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Polar-Night Longyearbyen
Characteristic polar night blue twilight, Longyearbyen, Svalbard, Norway located at 78° north.
Amundsen-Scott marsstation ray h
Polar night at the South Pole, Antarctica.
Polar night in Naryan-Mar
Polar night in Naryan-Mar, Russia. December 23, 2014, 11:27 (noon)

The polar night occurs in the northernmost and southernmost regions of the Earth when the night lasts for more than 24 hours. This occurs only inside the polar circles. The opposite phenomenon, the polar day, or midnight sun, occurs when the Sun stays above the horizon for more than 24 hours. "Night" is understood as the center of the Sun being below a free horizon. Since the atmosphere bends the rays of the Sun, the polar day is longer than the polar night, and the area that is affected by polar night is somewhat smaller than the area of midnight sun. The polar circle is located at a latitude between these two areas, at the latitude of approximately 66.5 degrees. In the northernmost city of Sweden, Kiruna, at 67°51'N, the polar night lasts for around 28 twenty-four-hour periods, while the midnight sun lasts around 50 twenty-four-hour periods. While it is day in the Arctic Circle, it is night in the Antarctic Circle, and vice versa.

Any planet or moon with a sufficient axial tilt that rotates with respect to its star significantly more frequently than it orbits the star (no tidal locking between the two) will experience the same phenomenon (a nighttime lasting more than one rotation period).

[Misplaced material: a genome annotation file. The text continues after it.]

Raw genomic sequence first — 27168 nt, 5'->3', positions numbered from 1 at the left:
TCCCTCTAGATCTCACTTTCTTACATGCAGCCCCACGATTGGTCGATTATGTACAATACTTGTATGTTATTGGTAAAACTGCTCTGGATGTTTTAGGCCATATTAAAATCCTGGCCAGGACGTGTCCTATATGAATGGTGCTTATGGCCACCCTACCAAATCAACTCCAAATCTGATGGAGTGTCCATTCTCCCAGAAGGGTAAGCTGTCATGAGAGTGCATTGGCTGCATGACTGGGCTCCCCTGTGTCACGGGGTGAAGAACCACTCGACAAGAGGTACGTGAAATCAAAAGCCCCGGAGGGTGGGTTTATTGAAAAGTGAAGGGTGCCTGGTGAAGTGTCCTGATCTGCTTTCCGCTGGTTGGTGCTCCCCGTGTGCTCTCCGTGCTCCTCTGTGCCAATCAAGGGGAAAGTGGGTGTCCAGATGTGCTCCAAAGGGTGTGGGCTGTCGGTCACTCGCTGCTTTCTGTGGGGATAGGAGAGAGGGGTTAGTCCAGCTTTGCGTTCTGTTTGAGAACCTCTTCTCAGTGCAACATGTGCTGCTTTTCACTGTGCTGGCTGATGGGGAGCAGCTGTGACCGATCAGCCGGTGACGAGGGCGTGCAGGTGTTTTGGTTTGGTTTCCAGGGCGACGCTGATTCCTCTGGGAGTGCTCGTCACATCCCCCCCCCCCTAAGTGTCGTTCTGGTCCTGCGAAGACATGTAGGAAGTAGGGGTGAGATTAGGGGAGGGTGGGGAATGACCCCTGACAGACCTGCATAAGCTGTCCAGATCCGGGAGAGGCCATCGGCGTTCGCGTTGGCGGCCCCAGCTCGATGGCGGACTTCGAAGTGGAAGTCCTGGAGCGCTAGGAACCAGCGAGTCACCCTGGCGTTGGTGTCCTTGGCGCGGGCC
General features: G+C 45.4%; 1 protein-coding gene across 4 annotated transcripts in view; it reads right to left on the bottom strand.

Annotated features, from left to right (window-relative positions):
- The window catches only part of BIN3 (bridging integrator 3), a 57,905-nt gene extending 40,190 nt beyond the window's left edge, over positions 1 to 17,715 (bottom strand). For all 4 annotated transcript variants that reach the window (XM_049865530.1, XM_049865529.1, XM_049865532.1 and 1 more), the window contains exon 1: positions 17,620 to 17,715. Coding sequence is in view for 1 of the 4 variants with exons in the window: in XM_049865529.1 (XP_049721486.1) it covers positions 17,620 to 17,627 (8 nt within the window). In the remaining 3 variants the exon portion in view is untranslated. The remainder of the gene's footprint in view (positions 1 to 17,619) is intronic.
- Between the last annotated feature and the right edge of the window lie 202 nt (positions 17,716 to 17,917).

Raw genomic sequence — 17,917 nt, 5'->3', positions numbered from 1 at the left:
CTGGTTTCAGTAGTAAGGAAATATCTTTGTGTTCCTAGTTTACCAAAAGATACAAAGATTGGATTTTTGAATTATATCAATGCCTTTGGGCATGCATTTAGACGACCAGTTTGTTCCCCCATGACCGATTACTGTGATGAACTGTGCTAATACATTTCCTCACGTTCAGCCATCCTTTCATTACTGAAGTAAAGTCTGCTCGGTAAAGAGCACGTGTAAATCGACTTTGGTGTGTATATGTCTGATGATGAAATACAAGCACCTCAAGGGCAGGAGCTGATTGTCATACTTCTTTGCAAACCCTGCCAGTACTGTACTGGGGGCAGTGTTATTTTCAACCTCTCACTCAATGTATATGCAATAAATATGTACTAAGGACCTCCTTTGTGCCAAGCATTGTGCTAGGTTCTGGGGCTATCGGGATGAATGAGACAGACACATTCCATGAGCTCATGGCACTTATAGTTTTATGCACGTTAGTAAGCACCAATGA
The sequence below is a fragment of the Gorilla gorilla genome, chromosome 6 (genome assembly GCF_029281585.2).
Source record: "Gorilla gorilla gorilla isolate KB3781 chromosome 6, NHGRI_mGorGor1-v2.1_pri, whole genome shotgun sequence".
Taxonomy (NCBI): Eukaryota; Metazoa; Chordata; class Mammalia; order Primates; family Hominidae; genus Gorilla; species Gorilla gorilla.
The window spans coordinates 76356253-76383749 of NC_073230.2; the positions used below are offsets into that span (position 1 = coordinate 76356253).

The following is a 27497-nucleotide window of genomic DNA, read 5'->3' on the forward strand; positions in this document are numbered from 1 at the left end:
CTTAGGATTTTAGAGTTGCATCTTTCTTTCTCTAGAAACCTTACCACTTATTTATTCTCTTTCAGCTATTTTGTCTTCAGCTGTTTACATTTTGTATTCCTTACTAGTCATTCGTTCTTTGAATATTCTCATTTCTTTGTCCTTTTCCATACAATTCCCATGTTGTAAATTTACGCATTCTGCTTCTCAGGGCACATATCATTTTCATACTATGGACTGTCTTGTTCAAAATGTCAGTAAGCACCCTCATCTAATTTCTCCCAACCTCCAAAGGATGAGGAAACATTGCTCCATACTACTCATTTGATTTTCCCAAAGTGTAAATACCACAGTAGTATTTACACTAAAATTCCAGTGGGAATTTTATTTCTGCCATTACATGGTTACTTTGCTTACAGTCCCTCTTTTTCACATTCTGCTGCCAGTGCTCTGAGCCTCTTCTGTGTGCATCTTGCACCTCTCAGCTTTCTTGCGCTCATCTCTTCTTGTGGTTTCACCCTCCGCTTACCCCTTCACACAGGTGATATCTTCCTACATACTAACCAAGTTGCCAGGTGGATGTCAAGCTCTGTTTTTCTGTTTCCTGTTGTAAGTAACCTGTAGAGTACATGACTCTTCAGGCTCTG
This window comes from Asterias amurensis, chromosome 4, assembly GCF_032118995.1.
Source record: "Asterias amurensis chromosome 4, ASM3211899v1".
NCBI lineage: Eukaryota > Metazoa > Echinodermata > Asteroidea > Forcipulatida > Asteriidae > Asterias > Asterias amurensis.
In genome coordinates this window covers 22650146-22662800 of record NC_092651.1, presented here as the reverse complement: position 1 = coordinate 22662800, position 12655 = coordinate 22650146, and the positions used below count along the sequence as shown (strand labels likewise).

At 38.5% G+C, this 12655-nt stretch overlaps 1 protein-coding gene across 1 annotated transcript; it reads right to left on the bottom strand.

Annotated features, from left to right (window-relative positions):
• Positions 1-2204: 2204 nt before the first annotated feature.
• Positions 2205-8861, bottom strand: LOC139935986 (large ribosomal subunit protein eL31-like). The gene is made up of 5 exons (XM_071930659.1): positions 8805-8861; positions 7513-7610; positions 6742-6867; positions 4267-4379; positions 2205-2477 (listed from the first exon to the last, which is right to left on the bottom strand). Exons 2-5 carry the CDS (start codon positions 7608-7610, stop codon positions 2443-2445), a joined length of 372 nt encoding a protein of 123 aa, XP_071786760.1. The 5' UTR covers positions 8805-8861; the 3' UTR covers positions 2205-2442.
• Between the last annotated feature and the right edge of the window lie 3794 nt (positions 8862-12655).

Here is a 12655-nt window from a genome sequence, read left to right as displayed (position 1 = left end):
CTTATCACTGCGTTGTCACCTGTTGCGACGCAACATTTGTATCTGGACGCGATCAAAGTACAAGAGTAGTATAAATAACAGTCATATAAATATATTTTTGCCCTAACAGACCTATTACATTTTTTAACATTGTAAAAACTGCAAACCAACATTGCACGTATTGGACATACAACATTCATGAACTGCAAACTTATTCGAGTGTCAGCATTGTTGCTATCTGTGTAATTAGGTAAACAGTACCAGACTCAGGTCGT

The polar shortest day is not totally dark everywhere inside the polar circle, but only in places within about 5.5° of the poles, and only when the moon is well below the horizon. Regions located at the inner border of the polar circles experience polar twilight instead of polar night. In fact, polar regions typically get more twilight throughout the year than equatorial regions.

For regions inside the polar circles, the maximum lengths of the time that the Sun is completely below the horizon varies from zero a few degrees beyond the Arctic Circle and Antarctic Circle to 179 days at the Poles. However, not all this time is classified as polar night since sunlight may be visible because of refraction. The time when any part of the Sun is above the horizon at the poles is 186 days. The preceding numbers are average numbers: the ellipticity of the Earth's orbit makes the South Pole receive a week more of Sun-below-horizon than the North Pole (see equinox).

Types of polar night

Early afternoon during the polar night in Tromsø, Norway.
Polar night on Nordkinn Peninsula in Norway, mainland Europe's northernmost peninsula.

As there are various kinds of twilight, there also exist various kinds of polar night. Each kind of polar night is defined as when it's darker than the corresponding kind of twilight. The des

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